SA ID theft jumps as crooks eye bosses

Cyber crooks are intent on stealing personal information. (Duncan Alfreds, Fin24)
Cyber crooks are intent on stealing personal information. (Duncan Alfreds, Fin24)

Cape Town – Identity theft in South Africa is on the rise as cyber crooks eye stealing from company executives, a survey has found.

According to a 2015 Metrofile Information and Records Management Index of 200 executive managers of local companies, 7% of respondents indicated that their companies had been the victim of identity theft in the last year.

That number is up four percentage points from 2014 as cyber crooks eye lucrative schemes to steal personal and financial data.

“It is more lucrative for criminals to target businesses, rather than individuals, when it comes to perpetrating identity theft scams,” said Gianmarco Lorenzi, managing director of Cleardata.

Typical scam

According to the survey, 31% of respondents were either victims of cyber crime themselves or knew someone who was – a 12% increase.

A typical scam involves sending fake letters with company logos, instructing customers to make payments using the new details.

“The customer, thinking this is an authentic business letter, then makes payments into the fraudulent account. The scam comes to light when the business contacts the customer to establish why payments are not being made, only to discover the funds have been paid into the fraudulent account,” said Lorenzi.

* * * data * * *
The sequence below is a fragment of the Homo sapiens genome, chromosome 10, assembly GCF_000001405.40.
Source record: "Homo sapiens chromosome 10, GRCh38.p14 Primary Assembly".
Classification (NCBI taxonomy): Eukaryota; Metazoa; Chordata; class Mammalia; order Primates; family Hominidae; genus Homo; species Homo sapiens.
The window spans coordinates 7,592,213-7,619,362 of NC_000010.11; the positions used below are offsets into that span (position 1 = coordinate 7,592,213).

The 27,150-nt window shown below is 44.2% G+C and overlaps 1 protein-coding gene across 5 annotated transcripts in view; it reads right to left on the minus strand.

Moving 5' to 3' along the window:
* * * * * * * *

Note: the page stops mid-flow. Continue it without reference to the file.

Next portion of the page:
The survey ties in with research by the Fraud Prevention Association which found that there were 3 600 cases of identity theft in 2014 while these instances are predicted to increase to 4 000 by the end of 2015.

Legal consequences

Managers in companies who fail to adequately protect personal information could face legal consequences, Lorenzi said.

“Under the Protection of Personal Information Act (Popi) businesses have a legal requirement to ensure the personal information of all stakeholders remains secure and once the regulator is appointed, the business could face fines of up to R10m or jail time.”

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